About 42 million turkeys, which, let’s face it, aren’t the most beautiful bird in the world with a head like a vulture and body of a peacock, will be elevated to the rank of superstardom this week as they are sacrificed, stripped clean, brined, baked, broasted or deep fried and proudly presented before family and friends to be feasted upon at the Thanksgiving table.
I’m not a big turkey fan myself..at least not anymore. I like it fine but it stopped liking me a few years ago when eating..even a little amount of turkey..brought on such severe acid reflux that I’d spend the entire afternoon praying for a big belch to relieve the pressure on my esophagus. I can’t figure it out. Acid reflux is usually brought on by spicy foods. Even with a gallon of gravy on top, turkey is anything but spicy. Maybe it’s just a negative reaction to all steroids, oils or seasonings that are injected into the bird at the factory.
Anyway it’ll just mean more for everybody else whose only side effect from gorging down copious amounts of turkey is trying to stay awake through the Detroit Lions football game..which is hard enough to do this season even without the sleep-inducing tryptophan found in turkey meat.
It’s our turn to have Thanksgiving this year which is always interesting. At last count, 25 people will be showing up..all wondering where in the world will they be able to stake out a spot in our little house for the afternoon.
I usually do the grocery shopping and, because I read somewhere that you needed a pound of meat for every person on the guest list, I bought a 25 pounder.It’s the biggest roaster we have."Oh, my god, Linda said. That’s the biggest turkey I’ve ever seen. I hope it fits into the oven.”
It will..but just barely. And, lets see, aren’t you supposed to cook it 20 minutes for every pound? Five hourss?? Can that be right? Where’s that Butterball hotline number?
We transferred this humungous bird from the freezer to the refrigerator 36 hours ago to begin the thawing process but it’s still hard as 8th grade algebra. I’m buying a ham as back-up just in case it’s still frozen Thursday morning.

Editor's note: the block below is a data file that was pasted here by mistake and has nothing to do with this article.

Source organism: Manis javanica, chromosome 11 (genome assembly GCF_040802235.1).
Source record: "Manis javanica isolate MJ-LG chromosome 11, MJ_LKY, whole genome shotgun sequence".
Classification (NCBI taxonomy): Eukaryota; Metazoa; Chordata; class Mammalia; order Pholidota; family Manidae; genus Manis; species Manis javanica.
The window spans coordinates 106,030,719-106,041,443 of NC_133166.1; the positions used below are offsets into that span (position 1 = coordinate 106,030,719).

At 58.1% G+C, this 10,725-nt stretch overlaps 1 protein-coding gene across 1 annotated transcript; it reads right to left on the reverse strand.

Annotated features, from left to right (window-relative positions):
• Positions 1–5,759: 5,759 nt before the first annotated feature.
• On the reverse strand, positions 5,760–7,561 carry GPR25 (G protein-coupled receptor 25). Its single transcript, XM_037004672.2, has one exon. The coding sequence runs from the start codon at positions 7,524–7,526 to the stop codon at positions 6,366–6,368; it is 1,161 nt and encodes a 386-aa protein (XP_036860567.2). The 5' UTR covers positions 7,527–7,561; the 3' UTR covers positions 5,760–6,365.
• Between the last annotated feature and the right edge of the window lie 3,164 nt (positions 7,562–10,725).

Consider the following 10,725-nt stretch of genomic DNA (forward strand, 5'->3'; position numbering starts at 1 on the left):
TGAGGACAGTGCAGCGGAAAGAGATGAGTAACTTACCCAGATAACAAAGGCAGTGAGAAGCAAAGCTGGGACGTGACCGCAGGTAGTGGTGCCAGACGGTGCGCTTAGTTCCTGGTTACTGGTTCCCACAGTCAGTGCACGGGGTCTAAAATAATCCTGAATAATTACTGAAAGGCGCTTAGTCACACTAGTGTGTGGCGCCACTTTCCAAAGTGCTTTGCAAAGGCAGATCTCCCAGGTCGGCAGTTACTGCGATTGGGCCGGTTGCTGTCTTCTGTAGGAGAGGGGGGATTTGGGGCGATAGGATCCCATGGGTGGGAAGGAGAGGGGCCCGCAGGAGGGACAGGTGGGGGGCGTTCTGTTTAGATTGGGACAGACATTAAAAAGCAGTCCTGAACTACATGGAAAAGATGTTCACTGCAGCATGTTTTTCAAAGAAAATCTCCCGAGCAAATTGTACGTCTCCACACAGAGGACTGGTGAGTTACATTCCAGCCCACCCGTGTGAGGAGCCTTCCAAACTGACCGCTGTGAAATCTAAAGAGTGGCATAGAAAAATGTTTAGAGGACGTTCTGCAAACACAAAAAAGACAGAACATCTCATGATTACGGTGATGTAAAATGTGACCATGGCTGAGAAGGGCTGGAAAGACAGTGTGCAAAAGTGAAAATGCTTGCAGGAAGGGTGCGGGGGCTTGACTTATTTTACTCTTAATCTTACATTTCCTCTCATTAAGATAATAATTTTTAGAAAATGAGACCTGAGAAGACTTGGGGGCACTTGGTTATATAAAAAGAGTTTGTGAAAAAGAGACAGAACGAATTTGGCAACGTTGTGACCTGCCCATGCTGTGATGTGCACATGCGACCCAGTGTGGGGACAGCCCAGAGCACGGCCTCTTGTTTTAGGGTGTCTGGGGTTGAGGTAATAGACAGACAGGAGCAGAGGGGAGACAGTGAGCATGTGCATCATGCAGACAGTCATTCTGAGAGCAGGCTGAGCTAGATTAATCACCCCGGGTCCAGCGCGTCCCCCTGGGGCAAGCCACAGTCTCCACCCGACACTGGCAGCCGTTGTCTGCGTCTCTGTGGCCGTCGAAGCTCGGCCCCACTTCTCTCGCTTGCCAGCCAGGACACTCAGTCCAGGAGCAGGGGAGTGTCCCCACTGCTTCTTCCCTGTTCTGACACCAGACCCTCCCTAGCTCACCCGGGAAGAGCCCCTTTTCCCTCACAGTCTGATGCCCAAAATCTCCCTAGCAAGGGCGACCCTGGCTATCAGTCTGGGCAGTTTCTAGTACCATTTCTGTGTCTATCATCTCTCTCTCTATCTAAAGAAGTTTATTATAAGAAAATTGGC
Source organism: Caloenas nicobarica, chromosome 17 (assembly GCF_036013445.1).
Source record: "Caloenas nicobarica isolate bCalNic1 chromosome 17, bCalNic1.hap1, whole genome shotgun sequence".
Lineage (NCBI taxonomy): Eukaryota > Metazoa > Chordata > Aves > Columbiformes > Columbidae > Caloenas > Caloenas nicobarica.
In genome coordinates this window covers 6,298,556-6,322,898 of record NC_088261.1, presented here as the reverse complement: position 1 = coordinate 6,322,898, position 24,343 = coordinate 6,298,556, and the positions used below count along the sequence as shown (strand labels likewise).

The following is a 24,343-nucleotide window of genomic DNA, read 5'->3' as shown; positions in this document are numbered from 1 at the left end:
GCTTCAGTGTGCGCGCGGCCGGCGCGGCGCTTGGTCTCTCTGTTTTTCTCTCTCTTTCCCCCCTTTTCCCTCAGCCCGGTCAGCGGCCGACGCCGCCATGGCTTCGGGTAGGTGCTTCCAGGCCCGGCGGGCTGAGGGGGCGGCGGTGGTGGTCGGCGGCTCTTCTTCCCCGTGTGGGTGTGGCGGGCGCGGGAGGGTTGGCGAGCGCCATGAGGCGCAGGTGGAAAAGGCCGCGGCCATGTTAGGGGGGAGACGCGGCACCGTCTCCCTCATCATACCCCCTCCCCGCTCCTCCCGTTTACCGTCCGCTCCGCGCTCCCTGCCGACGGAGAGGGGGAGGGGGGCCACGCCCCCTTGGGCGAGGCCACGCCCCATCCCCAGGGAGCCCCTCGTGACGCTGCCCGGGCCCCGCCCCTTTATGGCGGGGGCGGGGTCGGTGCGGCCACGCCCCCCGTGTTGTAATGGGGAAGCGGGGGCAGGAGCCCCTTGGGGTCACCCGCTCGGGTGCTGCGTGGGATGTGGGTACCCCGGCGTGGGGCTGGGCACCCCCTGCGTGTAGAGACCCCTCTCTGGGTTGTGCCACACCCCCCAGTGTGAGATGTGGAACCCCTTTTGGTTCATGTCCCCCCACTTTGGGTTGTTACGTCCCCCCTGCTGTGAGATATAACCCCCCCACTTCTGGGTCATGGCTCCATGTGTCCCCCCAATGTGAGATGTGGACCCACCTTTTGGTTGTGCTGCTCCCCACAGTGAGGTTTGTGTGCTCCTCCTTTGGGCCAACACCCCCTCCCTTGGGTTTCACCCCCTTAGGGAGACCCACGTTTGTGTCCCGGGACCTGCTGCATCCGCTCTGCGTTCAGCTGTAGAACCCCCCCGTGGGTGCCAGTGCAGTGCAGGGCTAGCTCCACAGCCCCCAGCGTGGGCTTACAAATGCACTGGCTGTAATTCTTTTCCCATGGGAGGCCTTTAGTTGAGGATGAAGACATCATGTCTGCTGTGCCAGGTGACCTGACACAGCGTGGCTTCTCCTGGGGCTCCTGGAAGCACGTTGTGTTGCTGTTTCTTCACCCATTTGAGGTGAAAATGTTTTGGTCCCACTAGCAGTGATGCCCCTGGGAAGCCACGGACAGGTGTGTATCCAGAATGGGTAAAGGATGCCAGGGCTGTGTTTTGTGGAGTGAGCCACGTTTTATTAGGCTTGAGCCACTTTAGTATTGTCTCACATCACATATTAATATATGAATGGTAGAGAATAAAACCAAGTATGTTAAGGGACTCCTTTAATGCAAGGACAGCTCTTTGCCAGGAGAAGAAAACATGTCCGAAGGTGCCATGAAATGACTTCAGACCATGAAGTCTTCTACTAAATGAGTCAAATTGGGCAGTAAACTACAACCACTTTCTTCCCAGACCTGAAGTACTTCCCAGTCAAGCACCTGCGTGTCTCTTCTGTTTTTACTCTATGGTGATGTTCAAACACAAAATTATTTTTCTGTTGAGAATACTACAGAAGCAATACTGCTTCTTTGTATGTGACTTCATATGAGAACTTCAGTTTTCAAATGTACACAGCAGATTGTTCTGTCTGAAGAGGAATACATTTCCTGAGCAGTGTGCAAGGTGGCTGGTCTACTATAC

I’ve always loved the Norman Rockwell painting “Freedom from Want” in which grandma..who must be strong as an ox..effortlessly carries the big beautifully browned bird and sets it before grandpa to carve at the Thanksgiving table. Many years ago, I thought I’d try recreate that scene at our house. As I stood at the head of the table, with the whole turkey on a platter before me, I insisted that our four hungry daughters first stand and tell something they were thankful for. Well, they weren’t as caught up in this Rockwell moment as me but after a good bit of whining, each managed to come with something. Then, after saying the fervent prayer I’d rehearsed, I grabbed the carving knife and fork and began to slice into the family fowl…or tried to. The knife, a wedding gift I think, had never been out of the box and obviously never sharpened because it only made a glancing blow when it was applied to the turkey’s crusty skin. Immediately, I could hear little snorts from around the table as the girls tried desperately to hold back giggles. It was when I began a sawing motion trying to make the dull blade function, that they could no longer restrain themselves and erupted into laughter…and I did too.
So it turned out to be a memorable joyful Thanksgiving after all..just not the kind that wind up in famous paintings.
It’s tough to find a lot to be thankful for this year but I urge you to seek out the laughter of children. It’s more than enough.Oh, and also remember to sharpen the carving knife.
Let’s Talk Turkey
Posted: Tuesday, November 25, 2008 at 12:00 am
By: Doug Lund
By: Doug Lund